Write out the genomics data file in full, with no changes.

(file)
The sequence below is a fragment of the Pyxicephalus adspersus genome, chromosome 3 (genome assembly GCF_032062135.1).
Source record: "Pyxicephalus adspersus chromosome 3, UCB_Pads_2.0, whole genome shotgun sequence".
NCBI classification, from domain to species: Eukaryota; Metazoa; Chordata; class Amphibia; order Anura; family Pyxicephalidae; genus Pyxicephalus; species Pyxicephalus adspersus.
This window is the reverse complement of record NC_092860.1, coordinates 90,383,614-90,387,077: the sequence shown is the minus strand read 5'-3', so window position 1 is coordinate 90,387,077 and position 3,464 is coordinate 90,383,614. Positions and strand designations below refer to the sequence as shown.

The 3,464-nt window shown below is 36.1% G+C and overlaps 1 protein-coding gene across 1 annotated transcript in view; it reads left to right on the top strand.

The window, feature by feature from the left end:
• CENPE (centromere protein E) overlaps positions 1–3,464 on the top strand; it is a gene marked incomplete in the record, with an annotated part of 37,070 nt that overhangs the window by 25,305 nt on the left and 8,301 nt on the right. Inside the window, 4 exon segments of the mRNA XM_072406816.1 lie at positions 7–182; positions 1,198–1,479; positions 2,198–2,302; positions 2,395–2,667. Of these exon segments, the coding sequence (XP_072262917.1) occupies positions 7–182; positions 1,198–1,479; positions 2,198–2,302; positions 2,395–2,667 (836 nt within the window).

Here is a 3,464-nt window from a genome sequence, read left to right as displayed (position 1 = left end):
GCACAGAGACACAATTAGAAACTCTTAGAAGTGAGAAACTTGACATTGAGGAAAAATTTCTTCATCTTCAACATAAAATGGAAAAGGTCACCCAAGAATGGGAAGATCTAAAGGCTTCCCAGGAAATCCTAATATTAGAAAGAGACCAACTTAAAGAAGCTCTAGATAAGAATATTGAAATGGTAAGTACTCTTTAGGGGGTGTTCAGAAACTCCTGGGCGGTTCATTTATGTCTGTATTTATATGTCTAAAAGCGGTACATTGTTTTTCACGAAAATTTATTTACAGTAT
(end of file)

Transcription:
The sequence below is a fragment of the Pyxicephalus adspersus genome, chromosome 3 (genome assembly GCF_032062135.1).
Source record: "Pyxicephalus adspersus chromosome 3, UCB_Pads_2.0, whole genome shotgun sequence".
NCBI classification, from domain to species: Eukaryota; Metazoa; Chordata; class Amphibia; order Anura; family Pyxicephalidae; genus Pyxicephalus; species Pyxicephalus adspersus.
This window is the reverse complement of record NC_092860.1, coordinates 90,383,614-90,387,077: the sequence shown is the minus strand read 5'-3', so window position 1 is coordinate 90,387,077 and position 3,464 is coordinate 90,383,614. Positions and strand designations below refer to the sequence as shown.

The 3,464-nt window shown below is 36.1% G+C and overlaps 1 protein-coding gene across 1 annotated transcript in view; it reads left to right on the top strand.

The window, feature by feature from the left end:
• CENPE (centromere protein E) overlaps positions 1–3,464 on the top strand; it is a gene marked incomplete in the record, with an annotated part of 37,070 nt that overhangs the window by 25,305 nt on the left and 8,301 nt on the right. Inside the window, 4 exon segments of the mRNA XM_072406816.1 lie at positions 7–182; positions 1,198–1,479; positions 2,198–2,302; positions 2,395–2,667. Of these exon segments, the coding sequence (XP_072262917.1) occupies positions 7–182; positions 1,198–1,479; positions 2,198–2,302; positions 2,395–2,667 (836 nt within the window).

Here is a 3,464-nt window from a genome sequence, read left to right as displayed (position 1 = left end):
GCACAGAGACACAATTAGAAACTCTTAGAAGTGAGAAACTTGACATTGAGGAAAAATTTCTTCATCTTCAACATAAAATGGAAAAGGTCACCCAAGAATGGGAAGATCTAAAGGCTTCCCAGGAAATCCTAATATTAGAAAGAGACCAACTTAAAGAAGCTCTAGATAAGAATATTGAAATGGTAAGTACTCTTTAGGGGGTGTTCAGAAACTCCTGGGCGGTTCATTTATGTCTGTATTTATATGTCTAAAAGCGGTACATTGTTTTTCACGAAAATTTATTTACAGTAT